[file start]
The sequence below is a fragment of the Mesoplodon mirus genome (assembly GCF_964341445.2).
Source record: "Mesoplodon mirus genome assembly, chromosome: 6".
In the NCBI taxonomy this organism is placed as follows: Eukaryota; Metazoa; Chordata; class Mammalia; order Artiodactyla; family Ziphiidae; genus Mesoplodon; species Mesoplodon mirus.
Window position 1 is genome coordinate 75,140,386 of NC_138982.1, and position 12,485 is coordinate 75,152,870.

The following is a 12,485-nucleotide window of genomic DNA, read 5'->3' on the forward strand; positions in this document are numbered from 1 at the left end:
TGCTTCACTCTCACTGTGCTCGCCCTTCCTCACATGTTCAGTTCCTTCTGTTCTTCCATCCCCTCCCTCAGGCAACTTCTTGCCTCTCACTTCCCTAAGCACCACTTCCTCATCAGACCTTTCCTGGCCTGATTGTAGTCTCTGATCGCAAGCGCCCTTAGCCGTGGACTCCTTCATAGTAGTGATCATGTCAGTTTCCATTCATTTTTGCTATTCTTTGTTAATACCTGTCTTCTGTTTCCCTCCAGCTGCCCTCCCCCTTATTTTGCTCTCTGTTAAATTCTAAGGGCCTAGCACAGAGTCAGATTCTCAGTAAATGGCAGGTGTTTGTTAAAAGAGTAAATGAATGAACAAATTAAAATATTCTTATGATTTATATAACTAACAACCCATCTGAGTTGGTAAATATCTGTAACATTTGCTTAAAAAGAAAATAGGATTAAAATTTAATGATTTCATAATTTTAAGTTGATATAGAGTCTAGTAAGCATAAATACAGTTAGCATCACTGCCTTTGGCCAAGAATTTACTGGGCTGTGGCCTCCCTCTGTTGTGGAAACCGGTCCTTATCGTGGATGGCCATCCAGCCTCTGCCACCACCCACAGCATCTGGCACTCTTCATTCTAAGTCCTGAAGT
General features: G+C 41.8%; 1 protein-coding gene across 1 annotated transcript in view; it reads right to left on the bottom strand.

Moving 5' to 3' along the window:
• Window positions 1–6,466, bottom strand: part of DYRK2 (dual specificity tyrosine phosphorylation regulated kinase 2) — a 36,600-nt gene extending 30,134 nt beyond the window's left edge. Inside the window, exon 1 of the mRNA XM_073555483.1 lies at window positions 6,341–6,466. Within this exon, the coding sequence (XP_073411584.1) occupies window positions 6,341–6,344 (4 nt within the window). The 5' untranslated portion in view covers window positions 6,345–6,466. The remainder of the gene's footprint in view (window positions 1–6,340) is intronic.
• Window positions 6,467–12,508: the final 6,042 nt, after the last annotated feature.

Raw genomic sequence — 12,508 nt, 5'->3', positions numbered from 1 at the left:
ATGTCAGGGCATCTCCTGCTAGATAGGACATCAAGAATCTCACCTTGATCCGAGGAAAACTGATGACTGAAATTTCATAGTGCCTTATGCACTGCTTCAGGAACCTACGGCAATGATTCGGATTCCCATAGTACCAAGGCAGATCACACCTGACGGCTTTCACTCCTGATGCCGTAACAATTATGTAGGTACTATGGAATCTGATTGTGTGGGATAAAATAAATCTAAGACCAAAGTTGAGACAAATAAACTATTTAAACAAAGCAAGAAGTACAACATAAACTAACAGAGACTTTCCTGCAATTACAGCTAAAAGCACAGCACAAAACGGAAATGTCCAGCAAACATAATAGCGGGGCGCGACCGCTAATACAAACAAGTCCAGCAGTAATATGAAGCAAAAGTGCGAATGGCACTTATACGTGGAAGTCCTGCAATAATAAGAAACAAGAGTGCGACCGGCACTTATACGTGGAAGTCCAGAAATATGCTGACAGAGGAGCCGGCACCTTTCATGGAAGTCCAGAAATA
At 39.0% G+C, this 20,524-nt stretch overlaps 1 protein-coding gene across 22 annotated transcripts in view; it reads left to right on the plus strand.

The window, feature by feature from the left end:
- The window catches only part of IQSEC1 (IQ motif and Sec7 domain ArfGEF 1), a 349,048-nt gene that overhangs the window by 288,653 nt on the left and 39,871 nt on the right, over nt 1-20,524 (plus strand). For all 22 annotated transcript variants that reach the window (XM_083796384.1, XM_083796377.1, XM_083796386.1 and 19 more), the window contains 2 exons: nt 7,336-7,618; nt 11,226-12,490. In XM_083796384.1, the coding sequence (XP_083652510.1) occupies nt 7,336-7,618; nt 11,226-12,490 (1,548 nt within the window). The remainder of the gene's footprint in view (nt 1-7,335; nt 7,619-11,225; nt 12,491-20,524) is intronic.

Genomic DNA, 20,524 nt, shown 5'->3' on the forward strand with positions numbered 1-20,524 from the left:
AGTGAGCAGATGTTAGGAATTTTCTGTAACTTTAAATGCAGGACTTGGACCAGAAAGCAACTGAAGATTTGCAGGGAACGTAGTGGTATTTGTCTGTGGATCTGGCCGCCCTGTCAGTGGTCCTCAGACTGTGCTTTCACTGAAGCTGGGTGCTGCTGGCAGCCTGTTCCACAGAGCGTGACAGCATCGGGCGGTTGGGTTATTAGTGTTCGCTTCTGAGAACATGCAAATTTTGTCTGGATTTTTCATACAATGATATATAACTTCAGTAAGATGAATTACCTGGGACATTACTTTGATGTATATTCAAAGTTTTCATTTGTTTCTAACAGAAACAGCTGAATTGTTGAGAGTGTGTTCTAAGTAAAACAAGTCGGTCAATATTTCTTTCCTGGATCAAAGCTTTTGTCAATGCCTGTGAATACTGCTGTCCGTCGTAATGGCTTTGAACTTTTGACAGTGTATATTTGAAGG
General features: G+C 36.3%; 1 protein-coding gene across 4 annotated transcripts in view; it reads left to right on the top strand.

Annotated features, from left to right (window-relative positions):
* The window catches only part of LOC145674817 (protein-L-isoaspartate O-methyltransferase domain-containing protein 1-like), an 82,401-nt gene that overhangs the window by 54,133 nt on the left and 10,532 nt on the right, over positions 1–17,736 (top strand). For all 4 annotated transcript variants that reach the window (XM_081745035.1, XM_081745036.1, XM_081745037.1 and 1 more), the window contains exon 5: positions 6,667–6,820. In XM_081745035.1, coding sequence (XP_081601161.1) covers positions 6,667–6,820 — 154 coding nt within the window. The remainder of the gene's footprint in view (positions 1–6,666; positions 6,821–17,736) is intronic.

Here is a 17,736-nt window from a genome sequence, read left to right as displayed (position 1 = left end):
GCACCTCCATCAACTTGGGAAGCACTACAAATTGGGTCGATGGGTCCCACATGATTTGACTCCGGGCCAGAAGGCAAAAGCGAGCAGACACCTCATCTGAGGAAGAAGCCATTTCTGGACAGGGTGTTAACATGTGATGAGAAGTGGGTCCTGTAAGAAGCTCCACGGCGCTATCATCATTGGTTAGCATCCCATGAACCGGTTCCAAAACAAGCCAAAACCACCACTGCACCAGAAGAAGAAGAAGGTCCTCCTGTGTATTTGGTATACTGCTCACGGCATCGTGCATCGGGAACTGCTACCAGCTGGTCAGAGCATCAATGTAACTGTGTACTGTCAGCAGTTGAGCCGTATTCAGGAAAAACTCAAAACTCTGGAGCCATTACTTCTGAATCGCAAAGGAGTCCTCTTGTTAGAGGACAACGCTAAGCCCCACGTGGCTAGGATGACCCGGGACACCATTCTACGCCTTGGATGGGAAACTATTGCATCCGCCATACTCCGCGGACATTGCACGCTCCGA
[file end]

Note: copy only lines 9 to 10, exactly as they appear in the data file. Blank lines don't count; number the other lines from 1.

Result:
• Window positions 1–6,466, bottom strand: part of DYRK2 (dual specificity tyrosine phosphorylation regulated kinase 2) — a 36,600-nt gene extending 30,134 nt beyond the window's left edge. Inside the window, exon 1 of the mRNA XM_073555483.1 lies at window positions 6,341–6,466. Within this exon, the coding sequence (XP_073411584.1) occupies window positions 6,341–6,344 (4 nt within the window). The 5' untranslated portion in view covers window positions 6,345–6,466. The remainder of the gene's footprint in view (window positions 1–6,340) is intronic.
• Window positions 6,467–12,508: the final 6,042 nt, after the last annotated feature.